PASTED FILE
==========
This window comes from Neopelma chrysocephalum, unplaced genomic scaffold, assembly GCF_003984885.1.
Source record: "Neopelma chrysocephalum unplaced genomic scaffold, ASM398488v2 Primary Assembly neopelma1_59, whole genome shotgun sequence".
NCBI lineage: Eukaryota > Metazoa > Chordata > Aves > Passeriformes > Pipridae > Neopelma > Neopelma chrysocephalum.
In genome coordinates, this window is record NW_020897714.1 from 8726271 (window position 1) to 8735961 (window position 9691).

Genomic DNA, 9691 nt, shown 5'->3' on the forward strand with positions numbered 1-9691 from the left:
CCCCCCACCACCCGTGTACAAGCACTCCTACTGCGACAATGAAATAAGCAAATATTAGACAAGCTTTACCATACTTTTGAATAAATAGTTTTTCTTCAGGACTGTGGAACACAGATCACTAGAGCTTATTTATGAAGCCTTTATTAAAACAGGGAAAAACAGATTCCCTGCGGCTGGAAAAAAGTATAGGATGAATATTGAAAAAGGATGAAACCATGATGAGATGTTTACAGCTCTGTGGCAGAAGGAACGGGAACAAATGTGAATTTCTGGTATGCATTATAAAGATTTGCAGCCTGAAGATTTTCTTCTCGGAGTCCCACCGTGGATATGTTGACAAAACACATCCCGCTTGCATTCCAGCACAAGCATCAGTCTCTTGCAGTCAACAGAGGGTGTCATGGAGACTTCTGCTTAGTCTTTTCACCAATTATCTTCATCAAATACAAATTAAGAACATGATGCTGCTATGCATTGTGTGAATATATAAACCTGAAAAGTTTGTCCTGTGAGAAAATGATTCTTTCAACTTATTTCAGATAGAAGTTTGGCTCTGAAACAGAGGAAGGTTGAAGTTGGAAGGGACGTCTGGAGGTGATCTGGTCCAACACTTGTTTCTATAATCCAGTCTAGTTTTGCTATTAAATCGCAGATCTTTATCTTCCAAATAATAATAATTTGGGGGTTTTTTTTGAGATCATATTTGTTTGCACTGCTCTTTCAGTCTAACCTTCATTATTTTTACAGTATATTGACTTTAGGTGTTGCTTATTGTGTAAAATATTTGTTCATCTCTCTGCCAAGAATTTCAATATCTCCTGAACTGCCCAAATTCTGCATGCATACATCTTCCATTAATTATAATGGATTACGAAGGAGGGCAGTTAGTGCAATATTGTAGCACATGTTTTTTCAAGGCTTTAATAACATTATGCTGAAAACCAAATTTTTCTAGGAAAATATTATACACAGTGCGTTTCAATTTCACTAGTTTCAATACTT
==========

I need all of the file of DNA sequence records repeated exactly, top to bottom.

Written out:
This window comes from Neopelma chrysocephalum, unplaced genomic scaffold, assembly GCF_003984885.1.
Source record: "Neopelma chrysocephalum unplaced genomic scaffold, ASM398488v2 Primary Assembly neopelma1_59, whole genome shotgun sequence".
NCBI lineage: Eukaryota > Metazoa > Chordata > Aves > Passeriformes > Pipridae > Neopelma > Neopelma chrysocephalum.
In genome coordinates, this window is record NW_020897714.1 from 8726271 (window position 1) to 8735961 (window position 9691).

Genomic DNA, 9691 nt, shown 5'->3' on the forward strand with positions numbered 1-9691 from the left:
CCCCCCACCACCCGTGTACAAGCACTCCTACTGCGACAATGAAATAAGCAAATATTAGACAAGCTTTACCATACTTTTGAATAAATAGTTTTTCTTCAGGACTGTGGAACACAGATCACTAGAGCTTATTTATGAAGCCTTTATTAAAACAGGGAAAAACAGATTCCCTGCGGCTGGAAAAAAGTATAGGATGAATATTGAAAAAGGATGAAACCATGATGAGATGTTTACAGCTCTGTGGCAGAAGGAACGGGAACAAATGTGAATTTCTGGTATGCATTATAAAGATTTGCAGCCTGAAGATTTTCTTCTCGGAGTCCCACCGTGGATATGTTGACAAAACACATCCCGCTTGCATTCCAGCACAAGCATCAGTCTCTTGCAGTCAACAGAGGGTGTCATGGAGACTTCTGCTTAGTCTTTTCACCAATTATCTTCATCAAATACAAATTAAGAACATGATGCTGCTATGCATTGTGTGAATATATAAACCTGAAAAGTTTGTCCTGTGAGAAAATGATTCTTTCAACTTATTTCAGATAGAAGTTTGGCTCTGAAACAGAGGAAGGTTGAAGTTGGAAGGGACGTCTGGAGGTGATCTGGTCCAACACTTGTTTCTATAATCCAGTCTAGTTTTGCTATTAAATCGCAGATCTTTATCTTCCAAATAATAATAATTTGGGGGTTTTTTTTGAGATCATATTTGTTTGCACTGCTCTTTCAGTCTAACCTTCATTATTTTTACAGTATATTGACTTTAGGTGTTGCTTATTGTGTAAAATATTTGTTCATCTCTCTGCCAAGAATTTCAATATCTCCTGAACTGCCCAAATTCTGCATGCATACATCTTCCATTAATTATAATGGATTACGAAGGAGGGCAGTTAGTGCAATATTGTAGCACATGTTTTTTCAAGGCTTTAATAACATTATGCTGAAAACCAAATTTTTCTAGGAAAATATTATACACAGTGCGTTTCAATTTCACTAGTTTCAATACTT